(From the new book, The Social Animal, by David Brooks.)

David Brooks

Wednesday, March 9, 2011

David Brooks

Harold and Erica got their first glimpse of each other in front of a Barnes & Noble. They smiled broadly as they approached, and a deep, primeval process kicked in. Harold liked what he saw, from the waist-to-hip ratio to the clear skin, all indicative of health and fertility. He enjoyed the smile that spread across Erica’s face, and unconsciously noted that the end of her eyebrows dipped down. The orbicularis oculi muscle, which controls this part of the eyebrow, cannot be consciously controlled, so, when the tip of the eyebrow dips, that means the smile is genuine, not fake.

(That little tidbit about the orbicularis oculi muscle could come in very handy someday.)

Tuesday, March 8, 2011

David Brooks

You'd think, if you listened to cultural stereotypes, that women are the more romantic of the sexes.  In fact, there's evidence that men fall in love faster and are more likely to believe that true love lasts forever.  Though men normally spend twice as much time talking about themselves as women do . . .
(New York Times columnist David Brooks is the author of The Social Animal, which is being published today.  The book uses the lives of a composite America couple -- Brooks calls them Harold and Erica -- to illustrate what scientists have learned in recent years about fundamental human nature.)

Monday, March 7, 2011

Arthur Lee and Love

When I was invisible
I needed no light
You saw right through me, you said
Was I out of sight?
From "She Comes In Colors," a 1967 song by the group, Love.  Love's lead singer and primary songwriter was Arthur Lee, who was born on March 7, 1945. 

Sunday, March 6, 2011

Chauncey Depew

If you will refrain from telling any lies about the Republican Party, I'll promise not to tell the truth about the Democrats.
(Here's another good line from a politician.  Depew was the attorney for Cornelius Vanderbilt -- one of the richest men in American history -- and a US Senator from New York from 1899 to 1911.  Democratic presidential candidate Adlai Stevenson apparently stole Depew's idea and used it -- vice versa, of course -- in a 1952 campaign speech.)

Robber baron mouthpiece Chauncey Depew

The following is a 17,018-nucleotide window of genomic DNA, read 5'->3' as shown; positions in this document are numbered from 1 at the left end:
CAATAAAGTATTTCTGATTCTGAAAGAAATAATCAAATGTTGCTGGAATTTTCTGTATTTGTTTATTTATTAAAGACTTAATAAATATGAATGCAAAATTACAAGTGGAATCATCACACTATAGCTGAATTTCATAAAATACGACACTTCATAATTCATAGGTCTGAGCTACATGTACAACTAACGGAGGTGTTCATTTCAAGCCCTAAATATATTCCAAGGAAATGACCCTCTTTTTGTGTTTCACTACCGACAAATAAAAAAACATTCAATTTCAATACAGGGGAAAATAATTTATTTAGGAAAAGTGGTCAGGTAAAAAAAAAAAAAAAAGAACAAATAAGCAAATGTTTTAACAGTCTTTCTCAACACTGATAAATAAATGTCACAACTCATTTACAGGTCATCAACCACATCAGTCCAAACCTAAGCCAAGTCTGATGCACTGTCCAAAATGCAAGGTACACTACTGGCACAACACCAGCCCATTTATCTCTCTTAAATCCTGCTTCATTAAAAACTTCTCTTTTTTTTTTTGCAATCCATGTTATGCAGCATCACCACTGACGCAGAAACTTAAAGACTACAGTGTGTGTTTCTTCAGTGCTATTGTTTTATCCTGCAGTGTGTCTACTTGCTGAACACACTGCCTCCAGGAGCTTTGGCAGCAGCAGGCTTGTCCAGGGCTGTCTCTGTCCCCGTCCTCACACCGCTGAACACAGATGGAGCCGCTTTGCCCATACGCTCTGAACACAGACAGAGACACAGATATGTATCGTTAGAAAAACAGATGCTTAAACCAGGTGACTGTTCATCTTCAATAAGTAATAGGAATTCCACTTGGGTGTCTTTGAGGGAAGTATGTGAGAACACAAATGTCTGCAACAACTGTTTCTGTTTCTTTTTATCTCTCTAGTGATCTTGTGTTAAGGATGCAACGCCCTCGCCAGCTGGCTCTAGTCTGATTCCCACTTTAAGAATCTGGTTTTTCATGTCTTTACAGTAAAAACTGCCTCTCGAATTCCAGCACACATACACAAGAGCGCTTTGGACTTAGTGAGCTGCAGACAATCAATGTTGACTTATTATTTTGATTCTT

Saturday, March 5, 2011

Dick Tuck

The people have spoke -- the bastards.

(Dick Tuck is not a member of the "Wisconsin 14," but rather was an unsuccessful candidate for a California State Senate seat in 1966 who uttered these words when he finished in 3rd place in the Democratic primary.  Tuck is better known as a political prankster and dirty-trickster who was a particular nemesis of Richard Nixon.)

Friday, March 4, 2011

Jonathan Swift

Men are never so serious, thoughtful, and intent, as when they are at Stool.
(From Gulliver's Travels.  Today is "Dress in Blue Day," when Americans are encouraged to wear blue to promote colon cancer awareness.)

Thursday, March 3, 2011


Sunlight angles on
A wooden floor at dawn
A ceiling fan is on
Chopping up my dreams
What is left of them
I take to sleep again
Where I dare pretend
I'm more than I seem . . .
When I'm awake enough
I'm gonna shake it off

(On this date in 2007, Wilco introduced its Sky Blue Sky album by streaming it in its entirety on the band's website.)

Wednesday, March 2, 2011

Hannah More

He liked those literary cooks
Who skim the cream of others' books;
And ruin half an author's graces
By plucking bon-mots from their places.

(Hannah More was an English poet, playwright, religious writer, and philanthropist.  She died in 1833, so this verse was not written with the creator of 2 or 3 lines a day in mind.  But if the shoe fits . . .)

Hannah More

Tuesday, March 1, 2011

Alexander Pope

Next o'er his books his eyes began to roll,
In pleasing memory of all he stole;
How here he sipp'd, how there he plunder'd snug,
And suck'd all o'er like an industrious bug.

(From Alexander Pope's satire, The Dunciad.  Like the unnamed plagiarist in Pope's verse, the creator of "2 or 3 lines a day" looks on his works like King Ozymandias once did, and remembers how he "sipp'd," "plunder'd," and "suck'd" the words of others "like an industrious bug.")

An illustration from "The Dunciad"